Working closely with partner organizations, American Whitewater has successfully orchestrated multiple stewardship projects addressing conservation and public access needs on the White Salmon River in Washington. Federal Wild and Scenic designation has increased, public access points have been established, and Condit Dam was completely removed in 2012, returning the White Salmon to a free-flowing river. American Whitewater’s long term dedication has secured the White Salmon River as a premier habitat for the river’s iconic salmon, as well as a spectacular resource for river enthusiasts nationwide.
Underground aquifers, melting glaciers and steady precipitation provide year-round water for the White Salmon River. Pristine waterfalls cascade out of the canyon walls and tumble into the crystal blue river, capturing the heart of every visitor. “We would often go off on a picnic along the river just to see it bubbling and rushing past,” remarks Phyllis Clausen, former president of Friends of the White Salmon and leader of conservation efforts on the river for decades. “I recognized the power of the river; it was just wonderfully wild.”
Whitewater enthusiasts travel to the White Salmon River all year long, enjoying its consistent water levels through the dry days of summer and its easy access during the snowy winter months. As the most popular river in the Columbia River Gorge, the White Salmon is a staple for Pacific Northwest outdoor enthusiasts and a top destination for boaters nationwide. Thanks to the work of American Whitewater, the White Salmon River has developed a strong and committed following with over 40,000 boaters visiting its waters every year.
Phyllis Clausen remembers the proposal for seven dams in 1976 that would have transformed this spectacular river into a series of reservoirs connected by pipes. Together, community members and local supporters began to voice concerns, stating that the White Salmon River belonged to the fish. Others testified in hearings for the river’s historical significance as a salmon run, successfully preventing additional dam construction and creating a foundation of local stewardship efforts. Whitewater paddlers quickly recognized the value of the river as a truly world-class paddling destination.
In 1992 we made our original request for a dam removal study (read our request). In our request we wrote that a study was needed to “determine the recreation, fishery, flood damage mitigation, power production and other impacts associated with the removal of impoundments and in returning the White Salmon River to its truest sense of 'run-of-river'.” In 1993, during scoping for the Environmental Impact Statement, we requested “a detailed analysis of the whitewater boating opportunities in the lower White Salmon River that would be reestablished under a dam removal alternative, as well as the economic value associated with those expanded whitewater boating opportunities” (read our request).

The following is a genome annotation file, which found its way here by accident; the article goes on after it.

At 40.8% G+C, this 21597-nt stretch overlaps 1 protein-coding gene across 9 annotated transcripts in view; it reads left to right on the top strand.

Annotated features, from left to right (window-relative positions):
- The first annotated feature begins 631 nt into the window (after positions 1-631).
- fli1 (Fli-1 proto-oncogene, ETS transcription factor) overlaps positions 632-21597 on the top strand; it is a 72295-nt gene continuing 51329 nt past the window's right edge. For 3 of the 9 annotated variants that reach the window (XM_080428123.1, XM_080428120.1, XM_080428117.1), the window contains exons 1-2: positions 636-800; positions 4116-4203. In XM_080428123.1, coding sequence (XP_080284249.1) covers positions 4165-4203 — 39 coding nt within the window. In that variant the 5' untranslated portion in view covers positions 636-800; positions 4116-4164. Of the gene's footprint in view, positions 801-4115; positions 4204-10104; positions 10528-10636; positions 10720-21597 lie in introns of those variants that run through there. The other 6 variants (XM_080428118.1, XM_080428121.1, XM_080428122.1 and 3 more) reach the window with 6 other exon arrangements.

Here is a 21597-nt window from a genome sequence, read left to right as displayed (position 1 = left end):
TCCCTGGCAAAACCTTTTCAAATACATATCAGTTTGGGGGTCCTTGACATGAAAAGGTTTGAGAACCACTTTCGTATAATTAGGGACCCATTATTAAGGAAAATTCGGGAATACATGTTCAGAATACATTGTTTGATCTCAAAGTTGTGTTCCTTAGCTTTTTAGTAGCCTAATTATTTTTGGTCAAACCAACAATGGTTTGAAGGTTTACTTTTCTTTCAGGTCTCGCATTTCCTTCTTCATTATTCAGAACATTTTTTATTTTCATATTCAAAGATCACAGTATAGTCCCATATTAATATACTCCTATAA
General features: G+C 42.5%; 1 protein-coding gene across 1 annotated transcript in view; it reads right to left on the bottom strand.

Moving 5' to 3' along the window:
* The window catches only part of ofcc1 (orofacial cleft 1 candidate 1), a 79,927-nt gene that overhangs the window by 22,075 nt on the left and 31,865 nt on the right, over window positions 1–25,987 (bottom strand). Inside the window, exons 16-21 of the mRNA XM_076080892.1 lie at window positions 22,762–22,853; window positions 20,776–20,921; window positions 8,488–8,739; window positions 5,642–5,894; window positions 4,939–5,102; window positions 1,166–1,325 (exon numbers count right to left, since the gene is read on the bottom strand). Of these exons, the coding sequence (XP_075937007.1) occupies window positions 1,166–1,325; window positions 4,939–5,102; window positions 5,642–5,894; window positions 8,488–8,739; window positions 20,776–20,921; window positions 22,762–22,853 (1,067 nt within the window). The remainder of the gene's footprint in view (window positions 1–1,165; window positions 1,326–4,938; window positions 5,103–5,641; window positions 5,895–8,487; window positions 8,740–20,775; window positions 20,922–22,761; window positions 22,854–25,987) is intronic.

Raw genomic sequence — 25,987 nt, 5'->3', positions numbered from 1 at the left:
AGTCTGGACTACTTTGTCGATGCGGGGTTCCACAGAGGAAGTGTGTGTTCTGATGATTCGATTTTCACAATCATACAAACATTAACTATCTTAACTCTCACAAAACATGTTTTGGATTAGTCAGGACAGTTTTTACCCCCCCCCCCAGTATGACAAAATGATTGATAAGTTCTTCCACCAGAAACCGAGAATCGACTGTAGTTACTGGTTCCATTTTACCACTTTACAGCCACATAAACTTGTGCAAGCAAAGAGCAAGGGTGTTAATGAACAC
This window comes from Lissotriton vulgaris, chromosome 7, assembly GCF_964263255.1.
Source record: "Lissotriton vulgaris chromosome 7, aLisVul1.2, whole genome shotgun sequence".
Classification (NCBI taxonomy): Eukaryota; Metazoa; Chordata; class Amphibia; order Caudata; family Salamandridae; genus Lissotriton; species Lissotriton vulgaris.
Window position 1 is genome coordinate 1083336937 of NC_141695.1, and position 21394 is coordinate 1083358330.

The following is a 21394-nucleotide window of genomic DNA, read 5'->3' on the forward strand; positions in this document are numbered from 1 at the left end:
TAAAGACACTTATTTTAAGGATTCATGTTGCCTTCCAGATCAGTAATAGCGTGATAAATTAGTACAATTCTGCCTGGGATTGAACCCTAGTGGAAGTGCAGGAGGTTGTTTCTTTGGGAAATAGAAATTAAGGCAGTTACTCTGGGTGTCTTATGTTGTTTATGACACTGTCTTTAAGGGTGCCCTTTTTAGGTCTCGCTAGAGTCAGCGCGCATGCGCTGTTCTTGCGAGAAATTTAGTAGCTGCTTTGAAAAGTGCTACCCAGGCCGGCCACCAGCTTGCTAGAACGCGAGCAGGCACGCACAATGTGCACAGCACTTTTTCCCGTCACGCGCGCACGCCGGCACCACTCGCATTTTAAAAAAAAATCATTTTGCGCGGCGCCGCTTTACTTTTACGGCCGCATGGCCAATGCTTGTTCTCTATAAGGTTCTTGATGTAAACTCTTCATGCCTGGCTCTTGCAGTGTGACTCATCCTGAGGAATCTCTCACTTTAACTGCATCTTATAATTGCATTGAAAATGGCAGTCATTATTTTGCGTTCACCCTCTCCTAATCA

American Whitewater joined conservation groups and resource agencies as a signatory to the 1999 Settlement Agreement for the removal of Condit Dam. Over the past several years, we have served in a leadership capacity in guiding this important project through a complex regulatory process. With the dam breached in October 2011, the deconstruction of Condit Dam is a benchmark for national river restoration. The project has opened thirty-three miles of critical cold spawning habitat for steelhead and fifteen miles for salmon, both endangered species. Removing Condit Dam has revealed five miles of restored river that will provide future recreational opportunities. After a century, the White Salmon River is once again completely free-flowing from Mt. Adams to the Columbia River.
Since that original request for a dam removal study in 1992, American Whitewater worked over two decades on this high-profile river restoration project. The dramatic draining of the reservoir, taking only an hour, and rapid return of the river was the first of its kind, enhancing our knowledge base on dam removal and river restoration. The White Salmon will continue to serve as a premier example of successful river stewardship endeavors for future generations.